[webkit-reviews] review denied: [Bug 27749] StyleChange::init needs clean up before fixing the bug 23892 : [Attachment 34712] fixes the bug, a minor rebaseline is required

bugzilla-daemon at webkit.org bugzilla-daemon at webkit.org
Thu Aug 13 08:46:19 PDT 2009

Darin Adler <darin at apple.com> has denied Ryosuke Niwa <rniwa at webkit.org>'s
request for review:
Bug 27749: StyleChange::init needs clean up before fixing the bug 23892

Attachment 34712: fixes the bug, a minor rebaseline is required

------- Additional Comments from Darin Adler <darin at apple.com>
> +    void cleanupTextDecorationProperties(CSSMutableStyleDeclaration* style);

The verb "clean up" is two words, so this would be
"cleanUpTextDecorationProperties". But it's not clear what "clean up" means and
I'd like the function to have a better name. I think a better verb might be
"reconcile" or "standardize". This function needs a name that explains what it
does as clearly as possible.

The declaration of this function should not have a name for the argument
"style" since the type is unambiguous. Same for the other function added in
this patch.

> +    RefPtr<CSSValue> textDecorationsInEffect =
> +    RefPtr<CSSValue> textDecoration =
> +    // We shouldn't have both text-decoration and
-webkit-text-decorations-in-effect because that wouldn't make sense.
> +    ASSERT(!textDecorationsInEffect || !textDecoration);

The textDecoration value fetched here is never used except in the assertion. It
would be slightly better not to even make the getPropertyCSSValue call in debug

> +    textDecoration = style->getPropertyCSSValue(CSSPropertyTextDecoration);
> +    if (textDecoration && !textDecoration->isValueList())
> +	   style->removeProperty(CSSPropertyTextDecoration);

I don't understand the purpose of removing the text-decoration property when
its value is not a value list. The code needs a comment explaining why this is
a good idea.

> +    if (equalIgnoringCase(style->getPropertyValue(CSSPropertyFontWeight),
"bold")) {

Even though the old code already did this, it would be more efficient to do
this check on CSSValue rather than constructing a string with the text form of
the value just so you can compare with a constant string. You can make a helper
function to help automate checking that it's a CSSPrimitiveValue, then calling
getIdent() and checking for the particular identifier value.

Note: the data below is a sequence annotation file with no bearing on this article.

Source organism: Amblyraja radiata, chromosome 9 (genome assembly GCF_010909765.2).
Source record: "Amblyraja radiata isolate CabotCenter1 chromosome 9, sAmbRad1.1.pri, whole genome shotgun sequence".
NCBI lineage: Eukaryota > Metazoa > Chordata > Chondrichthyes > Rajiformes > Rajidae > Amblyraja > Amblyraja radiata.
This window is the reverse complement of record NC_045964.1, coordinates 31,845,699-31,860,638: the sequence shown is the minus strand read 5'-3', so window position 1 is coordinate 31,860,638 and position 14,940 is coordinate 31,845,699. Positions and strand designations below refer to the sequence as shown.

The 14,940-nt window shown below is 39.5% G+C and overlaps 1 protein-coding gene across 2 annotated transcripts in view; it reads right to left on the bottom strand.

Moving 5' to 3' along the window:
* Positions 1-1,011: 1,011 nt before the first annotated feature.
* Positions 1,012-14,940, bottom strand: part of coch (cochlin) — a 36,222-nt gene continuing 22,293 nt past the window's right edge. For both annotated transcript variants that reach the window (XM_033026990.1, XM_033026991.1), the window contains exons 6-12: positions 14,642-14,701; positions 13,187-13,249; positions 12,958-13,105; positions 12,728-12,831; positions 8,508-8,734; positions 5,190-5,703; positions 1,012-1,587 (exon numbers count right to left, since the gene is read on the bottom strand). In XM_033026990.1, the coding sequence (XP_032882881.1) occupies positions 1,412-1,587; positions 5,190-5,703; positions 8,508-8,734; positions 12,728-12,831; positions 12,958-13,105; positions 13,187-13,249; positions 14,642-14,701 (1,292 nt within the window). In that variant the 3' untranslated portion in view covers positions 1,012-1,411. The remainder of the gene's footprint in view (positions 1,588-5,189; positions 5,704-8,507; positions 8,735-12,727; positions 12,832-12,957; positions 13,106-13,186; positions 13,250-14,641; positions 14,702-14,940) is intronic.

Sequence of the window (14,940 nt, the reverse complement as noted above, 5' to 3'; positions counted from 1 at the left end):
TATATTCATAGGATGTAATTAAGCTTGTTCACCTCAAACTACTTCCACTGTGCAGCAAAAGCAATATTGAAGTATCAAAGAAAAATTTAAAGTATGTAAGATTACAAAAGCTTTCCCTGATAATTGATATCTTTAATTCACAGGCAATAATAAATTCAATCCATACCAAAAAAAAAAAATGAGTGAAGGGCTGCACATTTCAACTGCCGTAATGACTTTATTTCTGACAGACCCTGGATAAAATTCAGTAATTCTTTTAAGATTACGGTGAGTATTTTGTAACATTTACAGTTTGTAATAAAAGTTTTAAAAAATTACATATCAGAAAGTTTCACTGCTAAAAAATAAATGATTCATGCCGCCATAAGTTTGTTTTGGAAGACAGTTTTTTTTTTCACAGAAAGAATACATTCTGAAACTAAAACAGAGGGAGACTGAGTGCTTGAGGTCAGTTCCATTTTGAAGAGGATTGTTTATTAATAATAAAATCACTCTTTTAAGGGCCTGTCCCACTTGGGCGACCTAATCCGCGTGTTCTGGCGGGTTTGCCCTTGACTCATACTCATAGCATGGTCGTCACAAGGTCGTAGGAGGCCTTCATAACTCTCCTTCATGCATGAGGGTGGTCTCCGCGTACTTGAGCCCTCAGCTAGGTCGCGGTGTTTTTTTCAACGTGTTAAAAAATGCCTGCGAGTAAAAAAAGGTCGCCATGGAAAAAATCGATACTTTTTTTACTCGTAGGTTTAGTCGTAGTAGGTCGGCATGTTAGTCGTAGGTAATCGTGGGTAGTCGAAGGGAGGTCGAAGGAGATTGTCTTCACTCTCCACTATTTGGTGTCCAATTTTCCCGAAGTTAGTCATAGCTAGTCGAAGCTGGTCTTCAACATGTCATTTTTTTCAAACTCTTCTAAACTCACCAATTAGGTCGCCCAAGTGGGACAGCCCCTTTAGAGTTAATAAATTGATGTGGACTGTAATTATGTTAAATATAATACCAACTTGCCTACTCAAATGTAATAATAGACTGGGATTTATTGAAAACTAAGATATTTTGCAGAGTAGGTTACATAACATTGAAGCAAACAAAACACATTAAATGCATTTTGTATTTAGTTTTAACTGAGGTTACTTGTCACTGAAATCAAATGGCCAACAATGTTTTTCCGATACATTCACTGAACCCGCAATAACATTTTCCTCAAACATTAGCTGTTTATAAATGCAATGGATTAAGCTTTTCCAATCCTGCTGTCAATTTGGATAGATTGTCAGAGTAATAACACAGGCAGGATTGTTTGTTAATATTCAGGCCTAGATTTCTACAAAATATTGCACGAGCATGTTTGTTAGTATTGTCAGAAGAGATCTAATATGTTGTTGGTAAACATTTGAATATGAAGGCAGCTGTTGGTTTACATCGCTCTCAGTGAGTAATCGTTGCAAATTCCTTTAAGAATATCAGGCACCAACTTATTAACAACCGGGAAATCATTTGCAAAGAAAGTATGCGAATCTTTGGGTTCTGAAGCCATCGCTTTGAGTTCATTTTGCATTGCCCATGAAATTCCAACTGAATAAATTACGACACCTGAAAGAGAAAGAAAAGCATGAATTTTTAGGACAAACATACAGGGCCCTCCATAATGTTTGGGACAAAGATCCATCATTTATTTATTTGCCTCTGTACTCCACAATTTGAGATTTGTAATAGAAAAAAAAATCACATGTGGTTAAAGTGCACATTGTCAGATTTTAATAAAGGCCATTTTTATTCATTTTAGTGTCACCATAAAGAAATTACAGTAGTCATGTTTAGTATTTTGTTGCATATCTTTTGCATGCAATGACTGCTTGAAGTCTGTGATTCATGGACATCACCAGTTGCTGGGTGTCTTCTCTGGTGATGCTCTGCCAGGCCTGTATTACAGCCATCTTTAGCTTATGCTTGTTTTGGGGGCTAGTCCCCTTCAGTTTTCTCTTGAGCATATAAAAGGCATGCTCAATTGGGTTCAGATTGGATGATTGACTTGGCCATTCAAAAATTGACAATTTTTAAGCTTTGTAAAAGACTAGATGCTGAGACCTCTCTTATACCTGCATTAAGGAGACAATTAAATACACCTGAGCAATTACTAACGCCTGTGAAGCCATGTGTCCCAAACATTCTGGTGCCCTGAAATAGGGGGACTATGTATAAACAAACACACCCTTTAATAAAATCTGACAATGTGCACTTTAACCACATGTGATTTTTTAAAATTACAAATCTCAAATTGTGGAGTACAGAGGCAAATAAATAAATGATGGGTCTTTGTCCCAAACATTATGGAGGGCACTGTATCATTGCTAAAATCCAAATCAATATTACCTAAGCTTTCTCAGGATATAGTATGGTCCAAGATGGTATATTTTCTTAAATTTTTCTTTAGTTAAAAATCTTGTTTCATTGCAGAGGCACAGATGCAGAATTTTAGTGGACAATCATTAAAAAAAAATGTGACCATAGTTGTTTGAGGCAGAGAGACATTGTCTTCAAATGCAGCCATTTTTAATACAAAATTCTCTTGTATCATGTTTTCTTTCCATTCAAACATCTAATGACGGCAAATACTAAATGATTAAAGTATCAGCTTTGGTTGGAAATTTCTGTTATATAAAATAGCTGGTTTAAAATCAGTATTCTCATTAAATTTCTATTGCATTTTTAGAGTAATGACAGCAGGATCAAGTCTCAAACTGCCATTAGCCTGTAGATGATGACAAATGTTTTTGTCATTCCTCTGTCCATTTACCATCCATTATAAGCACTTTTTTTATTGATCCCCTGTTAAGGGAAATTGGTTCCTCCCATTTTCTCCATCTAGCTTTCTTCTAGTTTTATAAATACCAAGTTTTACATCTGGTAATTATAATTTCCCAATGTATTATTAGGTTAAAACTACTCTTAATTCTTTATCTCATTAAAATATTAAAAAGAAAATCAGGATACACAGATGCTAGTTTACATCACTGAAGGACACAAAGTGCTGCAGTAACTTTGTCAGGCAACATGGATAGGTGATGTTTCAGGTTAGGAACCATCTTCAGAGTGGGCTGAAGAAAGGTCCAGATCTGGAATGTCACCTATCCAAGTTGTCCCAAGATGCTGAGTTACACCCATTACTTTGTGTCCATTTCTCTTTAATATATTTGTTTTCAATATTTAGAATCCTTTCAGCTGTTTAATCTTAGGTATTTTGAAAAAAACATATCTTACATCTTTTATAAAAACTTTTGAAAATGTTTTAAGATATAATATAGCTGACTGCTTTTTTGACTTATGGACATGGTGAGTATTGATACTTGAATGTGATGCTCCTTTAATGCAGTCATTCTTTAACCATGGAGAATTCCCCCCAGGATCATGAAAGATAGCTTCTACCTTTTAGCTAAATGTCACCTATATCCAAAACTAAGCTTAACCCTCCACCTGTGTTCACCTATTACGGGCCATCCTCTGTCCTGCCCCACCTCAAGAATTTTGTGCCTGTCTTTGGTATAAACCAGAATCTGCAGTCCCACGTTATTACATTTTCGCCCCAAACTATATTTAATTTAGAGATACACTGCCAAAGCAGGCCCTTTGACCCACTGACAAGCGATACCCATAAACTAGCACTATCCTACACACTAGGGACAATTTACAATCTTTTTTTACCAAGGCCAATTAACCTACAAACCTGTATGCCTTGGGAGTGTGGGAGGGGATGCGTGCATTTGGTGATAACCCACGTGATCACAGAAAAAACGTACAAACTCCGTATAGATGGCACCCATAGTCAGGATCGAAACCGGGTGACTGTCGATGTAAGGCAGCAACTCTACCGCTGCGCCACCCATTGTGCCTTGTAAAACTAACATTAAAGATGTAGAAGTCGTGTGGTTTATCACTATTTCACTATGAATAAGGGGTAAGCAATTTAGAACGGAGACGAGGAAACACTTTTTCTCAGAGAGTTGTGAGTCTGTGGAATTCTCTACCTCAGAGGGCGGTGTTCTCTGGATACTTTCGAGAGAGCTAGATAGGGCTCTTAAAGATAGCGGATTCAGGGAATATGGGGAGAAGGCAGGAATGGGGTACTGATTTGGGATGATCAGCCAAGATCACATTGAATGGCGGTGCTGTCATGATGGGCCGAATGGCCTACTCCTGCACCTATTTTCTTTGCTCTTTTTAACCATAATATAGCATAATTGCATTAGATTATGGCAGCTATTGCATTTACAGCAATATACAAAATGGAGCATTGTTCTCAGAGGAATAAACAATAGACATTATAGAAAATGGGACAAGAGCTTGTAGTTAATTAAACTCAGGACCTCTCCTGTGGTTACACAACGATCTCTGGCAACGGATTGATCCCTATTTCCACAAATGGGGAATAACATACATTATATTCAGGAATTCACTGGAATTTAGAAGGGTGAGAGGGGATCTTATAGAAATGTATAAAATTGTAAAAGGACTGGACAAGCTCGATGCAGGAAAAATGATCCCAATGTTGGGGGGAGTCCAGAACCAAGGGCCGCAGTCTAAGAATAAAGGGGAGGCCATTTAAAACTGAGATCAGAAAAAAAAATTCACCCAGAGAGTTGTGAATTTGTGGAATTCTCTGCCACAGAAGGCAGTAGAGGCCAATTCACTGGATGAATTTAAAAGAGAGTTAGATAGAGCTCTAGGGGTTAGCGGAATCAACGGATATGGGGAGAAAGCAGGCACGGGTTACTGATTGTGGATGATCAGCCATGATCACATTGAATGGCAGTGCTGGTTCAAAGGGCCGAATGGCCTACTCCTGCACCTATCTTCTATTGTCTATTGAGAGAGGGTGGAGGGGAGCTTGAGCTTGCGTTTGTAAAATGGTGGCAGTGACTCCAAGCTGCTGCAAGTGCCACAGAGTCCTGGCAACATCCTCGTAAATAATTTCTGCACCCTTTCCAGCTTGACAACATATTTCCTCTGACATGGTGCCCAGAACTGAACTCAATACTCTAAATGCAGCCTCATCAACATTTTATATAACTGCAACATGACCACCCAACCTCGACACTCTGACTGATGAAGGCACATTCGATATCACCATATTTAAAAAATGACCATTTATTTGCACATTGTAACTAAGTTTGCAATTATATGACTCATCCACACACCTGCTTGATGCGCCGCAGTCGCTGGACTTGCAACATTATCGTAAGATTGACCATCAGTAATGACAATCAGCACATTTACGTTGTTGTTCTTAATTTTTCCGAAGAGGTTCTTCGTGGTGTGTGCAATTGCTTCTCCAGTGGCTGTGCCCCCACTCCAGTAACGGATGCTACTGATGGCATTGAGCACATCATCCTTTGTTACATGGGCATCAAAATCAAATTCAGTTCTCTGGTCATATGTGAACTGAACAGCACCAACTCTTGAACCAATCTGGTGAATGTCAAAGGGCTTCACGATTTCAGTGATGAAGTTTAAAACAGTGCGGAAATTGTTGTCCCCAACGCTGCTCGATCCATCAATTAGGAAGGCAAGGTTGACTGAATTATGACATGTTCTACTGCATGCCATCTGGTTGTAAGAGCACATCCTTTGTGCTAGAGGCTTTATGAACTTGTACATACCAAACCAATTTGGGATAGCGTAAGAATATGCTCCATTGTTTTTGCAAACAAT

> +    if (equalIgnoringCase(style->getPropertyValue(CSSPropertyFontStyle),
> +	   || equalIgnoringCase(style->getPropertyValue(CSSPropertyFontStyle),
"oblique")) {


> +    if (equalIgnoringCase(style->getPropertyValue(CSSPropertyVerticalAlign),
"sub")) {
> +	   style->removeProperty(CSSPropertyVerticalAlign);
> +	   m_applySubscript = true;
> +    } else if
(equalIgnoringCase(style->getPropertyValue(CSSPropertyVerticalAlign), "super"))
> +	   style->removeProperty(CSSPropertyVerticalAlign);
> +	   m_applySuperscript = true;
> +    }

Ditto. It would also be more efficient to not get the same property value

> +    if (RefPtr<CSSValue> colorValue =
style->getPropertyCSSValue(CSSPropertyColor)) {
> +	   RGBA32 rgba = 0;
> +	   CSSParser::parseColor(rgba, colorValue->cssText());
> +	   Color color(rgba);
> +	   m_applyFontColor = color.name();
> +	   style->removeProperty(CSSPropertyColor);
> +    }

Is there no more efficient way to find out what color is specified by a
CSSValue than to convert to a string and then parse the color? For example,
would the getRGBA32Value function cover enough cases? Or do we also have to
parse color strings?

> +    RefPtr<CSSValue> fontSize =
> +    if (fontSize) {
> +	   if (!fontSize->isPrimitiveValue())
> +	       style->removeProperty(CSSPropertyFontSize); // Can't make sense
of the number. Put no font size.
> +	   else {
> +	       CSSPrimitiveValue* value =
> +	       if (value->primitiveType() < CSSPrimitiveValue::CSS_PX ||
value->primitiveType() > CSSPrimitiveValue::CSS_PC)
> +		   ;// Size keyword or relative unit.

The formatting here is confusing. I suggest using braces instead of just a
semicolon. I also suggest a longer comment, and if it's two lines then it would
justify having braces! Understood that it's a size keyword or a relative unit,
but why are does this code do nothing in that case? Is it something we want to
handle later or is it already correct?

> +	   RefPtr<CSSValueList> resultValueList =
>	   CSSValueList* computedValueList =
> +	   for (size_t i = 0; i < computedValueList->length(); i++)
> +	       resultValueList->removeAll(computedValueList->item(i));
> +	   result->setProperty(textDecorationProperties[n],

I don't understand why you're copying the CSSValueList here. If the list is
"live" and associated with the original property, then it seems that we could
just modify the list and we wouldn't need to call setProperty at all. If the
list is not live and is not associated with the property, then it seems we
could modify it without making a copy.

I'm going to say review- because there are a few items above that might inspire
code changes. Generally the patch seems quite good.

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